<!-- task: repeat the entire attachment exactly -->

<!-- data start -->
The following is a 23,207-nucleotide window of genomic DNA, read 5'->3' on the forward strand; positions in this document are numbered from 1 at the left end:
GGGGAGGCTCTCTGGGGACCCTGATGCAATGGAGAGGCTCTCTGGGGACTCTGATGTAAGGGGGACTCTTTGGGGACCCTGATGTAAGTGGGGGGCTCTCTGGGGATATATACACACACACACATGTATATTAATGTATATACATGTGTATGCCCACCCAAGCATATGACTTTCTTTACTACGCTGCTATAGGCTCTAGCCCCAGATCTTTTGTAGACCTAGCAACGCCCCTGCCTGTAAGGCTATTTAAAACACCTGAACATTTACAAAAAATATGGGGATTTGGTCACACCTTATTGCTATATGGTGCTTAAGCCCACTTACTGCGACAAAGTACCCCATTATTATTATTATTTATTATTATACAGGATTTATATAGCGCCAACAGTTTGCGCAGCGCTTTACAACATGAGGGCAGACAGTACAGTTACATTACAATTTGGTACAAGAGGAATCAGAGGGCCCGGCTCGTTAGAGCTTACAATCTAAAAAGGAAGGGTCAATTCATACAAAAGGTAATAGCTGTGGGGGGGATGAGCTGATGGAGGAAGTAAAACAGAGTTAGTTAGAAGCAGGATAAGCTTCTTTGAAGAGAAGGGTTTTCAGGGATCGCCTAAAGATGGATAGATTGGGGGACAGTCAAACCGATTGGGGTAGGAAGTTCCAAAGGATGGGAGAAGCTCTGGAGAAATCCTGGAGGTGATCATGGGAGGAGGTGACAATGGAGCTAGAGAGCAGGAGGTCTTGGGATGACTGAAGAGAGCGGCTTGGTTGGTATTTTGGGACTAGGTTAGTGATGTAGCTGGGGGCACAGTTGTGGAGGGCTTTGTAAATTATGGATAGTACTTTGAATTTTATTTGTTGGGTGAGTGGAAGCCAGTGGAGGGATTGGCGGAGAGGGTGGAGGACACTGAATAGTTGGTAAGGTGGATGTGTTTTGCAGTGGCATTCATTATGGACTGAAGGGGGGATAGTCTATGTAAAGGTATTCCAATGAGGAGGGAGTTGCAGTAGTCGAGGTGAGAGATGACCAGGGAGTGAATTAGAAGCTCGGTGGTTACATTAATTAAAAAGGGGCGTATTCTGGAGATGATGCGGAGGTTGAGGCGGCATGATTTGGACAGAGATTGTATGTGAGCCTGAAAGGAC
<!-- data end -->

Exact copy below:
The following is a 23,207-nucleotide window of genomic DNA, read 5'->3' on the forward strand; positions in this document are numbered from 1 at the left end:
GGGGAGGCTCTCTGGGGACCCTGATGCAATGGAGAGGCTCTCTGGGGACTCTGATGTAAGGGGGACTCTTTGGGGACCCTGATGTAAGTGGGGGGCTCTCTGGGGATATATACACACACACACATGTATATTAATGTATATACATGTGTATGCCCACCCAAGCATATGACTTTCTTTACTACGCTGCTATAGGCTCTAGCCCCAGATCTTTTGTAGACCTAGCAACGCCCCTGCCTGTAAGGCTATTTAAAACACCTGAACATTTACAAAAAATATGGGGATTTGGTCACACCTTATTGCTATATGGTGCTTAAGCCCACTTACTGCGACAAAGTACCCCATTATTATTATTATTTATTATTATACAGGATTTATATAGCGCCAACAGTTTGCGCAGCGCTTTACAACATGAGGGCAGACAGTACAGTTACATTACAATTTGGTACAAGAGGAATCAGAGGGCCCGGCTCGTTAGAGCTTACAATCTAAAAAGGAAGGGTCAATTCATACAAAAGGTAATAGCTGTGGGGGGGATGAGCTGATGGAGGAAGTAAAACAGAGTTAGTTAGAAGCAGGATAAGCTTCTTTGAAGAGAAGGGTTTTCAGGGATCGCCTAAAGATGGATAGATTGGGGGACAGTCAAACCGATTGGGGTAGGAAGTTCCAAAGGATGGGAGAAGCTCTGGAGAAATCCTGGAGGTGATCATGGGAGGAGGTGACAATGGAGCTAGAGAGCAGGAGGTCTTGGGATGACTGAAGAGAGCGGCTTGGTTGGTATTTTGGGACTAGGTTAGTGATGTAGCTGGGGGCACAGTTGTGGAGGGCTTTGTAAATTATGGATAGTACTTTGAATTTTATTTGTTGGGTGAGTGGAAGCCAGTGGAGGGATTGGCGGAGAGGGTGGAGGACACTGAATAGTTGGTAAGGTGGATGTGTTTTGCAGTGGCATTCATTATGGACTGAAGGGGGGATAGTCTATGTAAAGGTATTCCAATGAGGAGGGAGTTGCAGTAGTCGAGGTGAGAGATGACCAGGGAGTGAATTAGAAGCTCGGTGGTTACATTAATTAAAAAGGGGCGTATTCTGGAGATGATGCGGAGGTTGAGGCGGCATGATTTGGACAGAGATTGTATGTGAGCCTGAAAGGAC